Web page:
2See Report of the Meeting of Experts (BWC/MSP/2004/MX/3, 11 August 2004). For this and all documents of the Meeting of Experts see http://disarmament2.un.org/wmd/bwc/annualmeetings/listofdocs-2004.html.
3Egypt, Madagascar, Myanmar and United Arab Emirates.
4Israel and Kazakhstan.
5The United Nations Institute for Disarmament Research (UNIDIR) attended the meeting. In addition, the Food and Agriculture Organization (FAO), the International Committee of the Red Cross (ICRC), the World Health Organization (WHO) and the World Organization for Animal Health (OIE) attended as observers.
6BWC/MSP/2004/MX/2/Rev.1.
7These included: i) Mechanisms being implemented for Disease Surveillance by Intergovernmental Organizations (WHO, FAO and OIE) and Significant Mechanisms being Implemented for Disease Surveillance by Non-Governmental Organizations, BWC/MSP/2004/MX/INF.1; ii) Mechanisms being Implemented for Response to Outbreaks of Disease by Intergovernmental Organizations (WHO, FAO and OIE): Background paper prepared by the Secretariat, BWC/MSP/2004/MX/INF.2; and iii) Mechanisms Available to States Parties to Investigate the Alleged Use of Biological or Toxin Weapons and to Provide Assistance in such cases: Background paper prepared by the Secretariat, BWC/MSP/2004/MX/INF.3.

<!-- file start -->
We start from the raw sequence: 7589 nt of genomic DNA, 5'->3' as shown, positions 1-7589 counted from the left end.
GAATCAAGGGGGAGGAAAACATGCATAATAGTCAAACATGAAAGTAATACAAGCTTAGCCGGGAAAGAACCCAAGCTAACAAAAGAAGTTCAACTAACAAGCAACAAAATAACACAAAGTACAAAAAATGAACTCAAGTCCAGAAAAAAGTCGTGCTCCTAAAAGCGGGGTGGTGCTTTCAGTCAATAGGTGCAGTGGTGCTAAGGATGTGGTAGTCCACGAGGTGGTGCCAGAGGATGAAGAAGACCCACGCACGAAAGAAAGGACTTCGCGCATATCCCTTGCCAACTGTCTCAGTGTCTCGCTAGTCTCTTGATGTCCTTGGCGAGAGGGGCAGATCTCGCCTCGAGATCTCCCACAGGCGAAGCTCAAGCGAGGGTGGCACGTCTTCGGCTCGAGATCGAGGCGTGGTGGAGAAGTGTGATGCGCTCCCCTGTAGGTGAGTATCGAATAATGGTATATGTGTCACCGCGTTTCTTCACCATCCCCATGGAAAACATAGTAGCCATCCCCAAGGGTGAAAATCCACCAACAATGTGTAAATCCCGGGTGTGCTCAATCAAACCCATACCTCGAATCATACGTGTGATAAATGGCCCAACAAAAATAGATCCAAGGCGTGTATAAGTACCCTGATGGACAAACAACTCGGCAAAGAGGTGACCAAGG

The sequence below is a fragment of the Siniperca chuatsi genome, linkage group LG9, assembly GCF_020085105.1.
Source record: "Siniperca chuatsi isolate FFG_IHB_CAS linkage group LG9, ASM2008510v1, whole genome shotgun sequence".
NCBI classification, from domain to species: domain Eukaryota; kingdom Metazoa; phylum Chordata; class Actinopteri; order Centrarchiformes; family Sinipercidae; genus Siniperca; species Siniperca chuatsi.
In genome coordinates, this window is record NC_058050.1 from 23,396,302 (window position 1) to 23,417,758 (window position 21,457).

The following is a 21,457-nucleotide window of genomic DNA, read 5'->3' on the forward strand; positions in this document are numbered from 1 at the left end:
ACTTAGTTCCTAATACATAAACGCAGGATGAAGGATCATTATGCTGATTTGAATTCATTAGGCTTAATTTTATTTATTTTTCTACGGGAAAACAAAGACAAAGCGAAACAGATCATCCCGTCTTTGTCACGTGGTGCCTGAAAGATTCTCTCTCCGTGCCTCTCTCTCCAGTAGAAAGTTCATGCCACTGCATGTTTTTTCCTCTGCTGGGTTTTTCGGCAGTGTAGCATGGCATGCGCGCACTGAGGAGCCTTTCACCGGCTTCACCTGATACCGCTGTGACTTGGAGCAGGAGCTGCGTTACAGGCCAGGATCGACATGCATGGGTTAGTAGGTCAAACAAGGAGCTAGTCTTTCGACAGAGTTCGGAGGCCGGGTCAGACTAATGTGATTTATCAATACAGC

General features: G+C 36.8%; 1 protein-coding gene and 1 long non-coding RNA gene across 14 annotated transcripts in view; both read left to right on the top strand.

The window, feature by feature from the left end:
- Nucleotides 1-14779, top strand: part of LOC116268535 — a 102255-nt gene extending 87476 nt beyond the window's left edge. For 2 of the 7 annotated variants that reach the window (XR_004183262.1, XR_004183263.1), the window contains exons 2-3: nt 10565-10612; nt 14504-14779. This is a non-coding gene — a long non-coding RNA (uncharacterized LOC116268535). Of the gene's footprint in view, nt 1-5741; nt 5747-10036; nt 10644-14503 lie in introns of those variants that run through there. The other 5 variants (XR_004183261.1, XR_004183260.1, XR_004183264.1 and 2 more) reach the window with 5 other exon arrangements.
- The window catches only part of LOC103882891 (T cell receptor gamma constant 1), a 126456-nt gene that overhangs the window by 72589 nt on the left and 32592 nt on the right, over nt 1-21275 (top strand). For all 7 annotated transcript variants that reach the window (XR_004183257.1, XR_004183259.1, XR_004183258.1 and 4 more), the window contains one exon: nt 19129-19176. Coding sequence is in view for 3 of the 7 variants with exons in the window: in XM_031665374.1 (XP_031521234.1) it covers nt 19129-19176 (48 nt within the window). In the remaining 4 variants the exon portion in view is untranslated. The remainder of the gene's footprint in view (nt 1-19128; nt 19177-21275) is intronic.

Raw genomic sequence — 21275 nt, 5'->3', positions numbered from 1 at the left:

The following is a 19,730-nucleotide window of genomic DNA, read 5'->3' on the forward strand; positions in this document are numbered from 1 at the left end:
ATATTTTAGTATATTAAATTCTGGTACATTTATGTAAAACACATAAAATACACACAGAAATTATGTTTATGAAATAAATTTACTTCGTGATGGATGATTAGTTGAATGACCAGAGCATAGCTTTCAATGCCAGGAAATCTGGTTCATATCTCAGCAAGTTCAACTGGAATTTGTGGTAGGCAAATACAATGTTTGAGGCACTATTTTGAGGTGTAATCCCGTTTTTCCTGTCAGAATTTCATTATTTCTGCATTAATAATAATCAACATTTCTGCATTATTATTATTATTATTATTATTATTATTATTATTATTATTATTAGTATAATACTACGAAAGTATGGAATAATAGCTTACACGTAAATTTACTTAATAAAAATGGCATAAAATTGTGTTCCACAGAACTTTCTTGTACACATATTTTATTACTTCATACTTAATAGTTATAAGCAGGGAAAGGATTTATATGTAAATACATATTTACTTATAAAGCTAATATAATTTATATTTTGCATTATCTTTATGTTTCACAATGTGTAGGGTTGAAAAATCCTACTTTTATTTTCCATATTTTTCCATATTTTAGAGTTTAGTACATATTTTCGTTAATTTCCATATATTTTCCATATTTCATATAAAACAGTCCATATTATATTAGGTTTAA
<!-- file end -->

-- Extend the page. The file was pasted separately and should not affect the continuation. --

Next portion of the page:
8See http: //disarmament2.un.org /wmd /bwc /annualmeetings /listofdocs-2004.
9See Annex II of the Report of the Meeting of Experts (BWC/MSP/2004/MX/3).
10Report of the Meeting of Experts (BWC/MSP/2004/MX/3).
11Report of the Meeting of States parties, BWC/MSP/2004/3; List of Participants, BWC/MSP/2004/INF.3 and Add.1. For this and all documents of the Meeting of States parties see http://disarmament2.un.org/wmd/bwc/ annualmeetings/listofdocs-2004.html.
12Egypt, Madagascar, Myanmar, Syrian Arab Republic and United Republic of Tanzania.
13Israel and Kazakhstan.
14See footnote no. 10.
15BWC/MSP/2004/2.
16BWC/MSP/2004/3.